The Baby Grandmothers were a Swedish psychedelic rock band formed in Stockholm, Sweden, in 1967. Established after the dissolution of the R&B band, the T-Boones, the group enjoyed a cult following as the house band at the popular psychedelic music club Filips. Although the Baby Grandmothers rarely performed outside Sweden, the band did tour alongside Jimi Hendrix in 1968. In the same year, the group recorded an album's worth of material, which appeared years later on their self-titled album. The album is now considered an underground classic of experimental psychedelia.
With origins traced back to the T-Boones, a R&B group formed in 1965, the band became a popular live fixture on the Swedish club circuit. Self-producing their debut single later in the year, the T-Boones released their best-known work "At the Club", which has since become a rare collector's item of Swedish garage rock. In 1966, the band was joined by Kenny Hakansson (lead vocals, lead guitar) who explained how he first encountered the group: "My group The Agents needed a new singer and when I heard rumours about the T-Boones splitting up I contacted their much talented singer and songwriter Kjell Lagerström. The T-Boones weren’t breaking up though but the contact was made and this led me to join them instead". Hakannson, along with bandmates Pelle Ekman (drums) and Göran Malmberg (bass guitar), recorded their second single "Don't You Ever Leave Me", a softer composition in comparison to their early work.
Hakansson was forced to depart the T-Boones to register for military service, during which time the band recorded an unreleased single in his absence. Upon Hakannson's return, the band recorded their final single, "I Want You", in early-1967. Also around this time, Malmberg began an interest in experimental electronics, leading him to develop the group's amplifiers, and a square-shaped bass drum made entirely of metal for Ekman. They became the residential band at clubs such as Cobalibreé and Lärkan, before moving to the prominent jazz rock venue the Golden Circle. Malmberg decided to further pursue his interest in guitar and PA systems, leaving the T-Boones in late-1967 to establish his own business. He was subsequently replaced by Bengt “Bella” Linnarsson. In August 1967, one of the earliest clubs devoted to psychedelic music, Filips, was opened and required an additional group to play along with the duo, Hansson and Karlsson. Erik “Kapten” Dahlbäck, former bandmate of Linnarsson, became the new drummer, and the group was rechristened the Baby Grandmothers.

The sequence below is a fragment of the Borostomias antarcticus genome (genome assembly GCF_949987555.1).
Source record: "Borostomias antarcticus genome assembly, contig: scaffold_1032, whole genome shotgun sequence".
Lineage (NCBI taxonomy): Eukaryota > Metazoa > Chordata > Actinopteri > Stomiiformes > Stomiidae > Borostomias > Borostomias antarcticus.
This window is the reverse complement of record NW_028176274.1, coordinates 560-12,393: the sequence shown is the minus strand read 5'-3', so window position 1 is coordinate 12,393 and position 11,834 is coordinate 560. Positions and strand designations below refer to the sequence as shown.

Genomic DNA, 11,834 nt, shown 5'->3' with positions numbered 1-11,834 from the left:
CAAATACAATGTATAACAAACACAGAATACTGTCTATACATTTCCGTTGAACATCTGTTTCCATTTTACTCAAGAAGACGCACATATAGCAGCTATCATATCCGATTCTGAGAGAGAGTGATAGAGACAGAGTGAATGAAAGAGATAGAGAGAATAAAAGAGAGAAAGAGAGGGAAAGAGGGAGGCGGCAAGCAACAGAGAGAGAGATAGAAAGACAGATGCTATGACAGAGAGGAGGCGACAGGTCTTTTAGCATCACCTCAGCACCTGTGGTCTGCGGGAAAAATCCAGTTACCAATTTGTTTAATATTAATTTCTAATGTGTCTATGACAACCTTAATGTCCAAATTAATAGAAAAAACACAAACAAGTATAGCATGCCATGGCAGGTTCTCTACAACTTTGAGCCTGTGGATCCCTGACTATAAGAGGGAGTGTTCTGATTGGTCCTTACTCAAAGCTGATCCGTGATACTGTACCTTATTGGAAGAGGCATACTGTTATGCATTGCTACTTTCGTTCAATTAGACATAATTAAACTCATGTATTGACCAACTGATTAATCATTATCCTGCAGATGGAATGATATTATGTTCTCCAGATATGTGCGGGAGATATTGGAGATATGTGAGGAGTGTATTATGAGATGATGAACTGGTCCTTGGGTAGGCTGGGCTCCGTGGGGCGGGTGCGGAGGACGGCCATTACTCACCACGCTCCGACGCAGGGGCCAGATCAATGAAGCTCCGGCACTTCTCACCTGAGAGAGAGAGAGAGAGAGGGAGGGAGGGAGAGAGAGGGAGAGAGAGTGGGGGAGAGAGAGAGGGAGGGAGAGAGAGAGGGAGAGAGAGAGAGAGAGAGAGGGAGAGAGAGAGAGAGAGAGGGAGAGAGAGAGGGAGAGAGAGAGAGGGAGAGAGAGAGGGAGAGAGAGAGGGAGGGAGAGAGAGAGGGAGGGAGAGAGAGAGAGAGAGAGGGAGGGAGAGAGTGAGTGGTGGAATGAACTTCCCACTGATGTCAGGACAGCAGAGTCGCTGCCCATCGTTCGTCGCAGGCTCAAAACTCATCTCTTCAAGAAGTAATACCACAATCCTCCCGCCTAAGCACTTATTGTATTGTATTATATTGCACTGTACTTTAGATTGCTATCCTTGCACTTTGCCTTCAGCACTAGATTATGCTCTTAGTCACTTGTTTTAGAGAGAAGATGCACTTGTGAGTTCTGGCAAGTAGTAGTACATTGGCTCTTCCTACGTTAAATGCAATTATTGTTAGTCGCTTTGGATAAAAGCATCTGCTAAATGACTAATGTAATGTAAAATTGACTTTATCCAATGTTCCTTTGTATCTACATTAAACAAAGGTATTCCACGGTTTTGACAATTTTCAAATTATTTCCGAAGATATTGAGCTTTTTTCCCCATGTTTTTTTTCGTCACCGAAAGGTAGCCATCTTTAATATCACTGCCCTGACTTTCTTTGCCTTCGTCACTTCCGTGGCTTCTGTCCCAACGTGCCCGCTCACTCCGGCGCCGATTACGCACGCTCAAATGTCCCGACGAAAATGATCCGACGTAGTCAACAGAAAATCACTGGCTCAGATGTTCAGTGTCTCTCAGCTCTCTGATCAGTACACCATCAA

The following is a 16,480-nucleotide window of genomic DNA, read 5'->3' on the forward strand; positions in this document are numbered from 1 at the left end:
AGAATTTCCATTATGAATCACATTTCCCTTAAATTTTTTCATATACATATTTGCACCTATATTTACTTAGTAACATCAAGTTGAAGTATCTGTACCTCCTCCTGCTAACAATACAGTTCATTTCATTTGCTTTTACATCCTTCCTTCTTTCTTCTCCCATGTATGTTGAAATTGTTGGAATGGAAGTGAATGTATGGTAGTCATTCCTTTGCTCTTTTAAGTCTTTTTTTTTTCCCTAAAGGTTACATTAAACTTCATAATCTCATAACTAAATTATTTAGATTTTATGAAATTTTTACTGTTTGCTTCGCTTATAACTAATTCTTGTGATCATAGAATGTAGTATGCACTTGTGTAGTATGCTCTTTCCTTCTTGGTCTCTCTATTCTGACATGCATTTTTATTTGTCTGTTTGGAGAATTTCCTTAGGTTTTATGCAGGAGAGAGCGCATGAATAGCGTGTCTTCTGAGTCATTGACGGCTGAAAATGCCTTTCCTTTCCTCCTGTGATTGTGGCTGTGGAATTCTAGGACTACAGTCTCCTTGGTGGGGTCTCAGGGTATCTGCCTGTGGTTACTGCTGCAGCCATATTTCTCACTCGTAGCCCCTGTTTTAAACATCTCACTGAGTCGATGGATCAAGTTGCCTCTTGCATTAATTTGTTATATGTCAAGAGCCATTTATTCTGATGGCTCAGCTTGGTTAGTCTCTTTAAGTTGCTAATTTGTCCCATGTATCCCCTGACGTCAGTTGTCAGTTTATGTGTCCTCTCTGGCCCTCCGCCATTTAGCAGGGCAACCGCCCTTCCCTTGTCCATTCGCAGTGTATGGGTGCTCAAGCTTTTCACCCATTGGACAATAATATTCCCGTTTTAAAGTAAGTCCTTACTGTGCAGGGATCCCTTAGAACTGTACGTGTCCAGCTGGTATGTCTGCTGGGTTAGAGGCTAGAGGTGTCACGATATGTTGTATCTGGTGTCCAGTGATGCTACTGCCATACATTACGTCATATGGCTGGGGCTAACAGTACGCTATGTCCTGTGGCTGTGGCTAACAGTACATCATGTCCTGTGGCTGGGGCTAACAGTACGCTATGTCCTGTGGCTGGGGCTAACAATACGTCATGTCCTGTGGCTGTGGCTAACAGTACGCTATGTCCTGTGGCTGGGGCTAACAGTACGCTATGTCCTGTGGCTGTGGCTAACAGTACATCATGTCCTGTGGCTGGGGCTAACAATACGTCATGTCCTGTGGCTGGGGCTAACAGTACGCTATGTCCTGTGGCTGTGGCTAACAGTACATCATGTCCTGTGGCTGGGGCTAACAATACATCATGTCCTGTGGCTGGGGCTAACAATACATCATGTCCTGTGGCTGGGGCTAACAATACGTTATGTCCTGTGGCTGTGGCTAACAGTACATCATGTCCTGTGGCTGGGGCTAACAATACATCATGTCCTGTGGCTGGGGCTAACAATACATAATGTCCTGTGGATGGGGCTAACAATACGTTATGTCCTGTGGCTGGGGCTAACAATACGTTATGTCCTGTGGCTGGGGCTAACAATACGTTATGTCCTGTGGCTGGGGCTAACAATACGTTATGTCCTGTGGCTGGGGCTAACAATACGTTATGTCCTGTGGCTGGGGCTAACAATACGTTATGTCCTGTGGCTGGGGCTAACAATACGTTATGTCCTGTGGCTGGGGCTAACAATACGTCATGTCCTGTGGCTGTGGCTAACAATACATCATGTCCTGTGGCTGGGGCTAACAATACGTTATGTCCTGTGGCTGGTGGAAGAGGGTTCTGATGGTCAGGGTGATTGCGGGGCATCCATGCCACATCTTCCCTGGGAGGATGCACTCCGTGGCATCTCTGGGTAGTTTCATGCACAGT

Performing at Filips, Baby Grandmothers played mainly long-running, improvised instrumentals. According to Hakannson: "These 'songs' originally started off as being one slow number moving into a faster one. They were originally called 'Georges Slow' and 'Georges Fast'. The vocal parts, if there were any, was mainly me 'howling' the occasional melody”. Among the patrons that spectated at the band's performances was record producer M.A Numminen, who had hoped to record an album with Baby Grandmothers immediately after discovering them; yet, the project would not commence until a year later. With help from the band, Filips became a happening venue for fans of the underground music scene, hosting many other groups including Blossom Toes and the Mothers of Invention.
In December 1967, Filips was forced to close—four months after its opening—as a consequence of a demolition-site. Eager to support the Baby Grandmothers, club manager Bill Öhrström booked the group, along with fellow Swedish musical act the Mecki Mark Men, on a Scandinavian tour with the Jimi Hendrix Experience. Although brief, the tour is notable for an incident involving Jimi Hendrix at a hotel in Gothenburg. Hendrix was found in a pool of blood after destroying his room, an event which manager Öhrström witnessed. In March 1968, the group initiated a Finnish tour, during which time they recorded their debut single in a radio station with Numminen. The record, "Somebody Keeps Calling My Name" was described by Numminen as "so original and direct. It had a unique focus that was created between them".
Released in May 1968 on the record label Etenpääin, "Somebody Keeps Calling My Name" was limited to 300 copies, lost today along with unreleased tracks from the same recording sessions that developed the single. When the group returned to Sweden, Mecki Bodemark, whose Mecki Mark Men had disbanded, joined Baby Grandmothers as the keyboardist. Although it was not immediate, the band became the second formation of the Mecki Mark Men, one of the first Swedish rock groups to tour the United States. The band recorded two albums in 1970 before breaking-up in the following year.
In 2007, Subliminal Records released Baby Grandmothers, an album which combines studio recorded and live material. On the subject of Swedish psychedelic rock bands, music critic Craig Hayes of PopMatters described the album as "one of the finest heavy psych reissues of the last decade, and its catacomb-echoing rawness only adds to all the intrigue. Baby Grandmothers launch into drones, avant-garde dirges, and fevered hard rockin’ wig-outs throughout the album, and the entire LP is as heavy lidded as it is heavily overblown with jams rocketing into surreal spheres"."Somebody Keeps Calling My Name" b/w "Being Is More Than Life" - Etenpääin (Etenpääin GN-5), 1968
Baby Grandmothers - Subliminal Sounds (SUB-TILCD23), 2007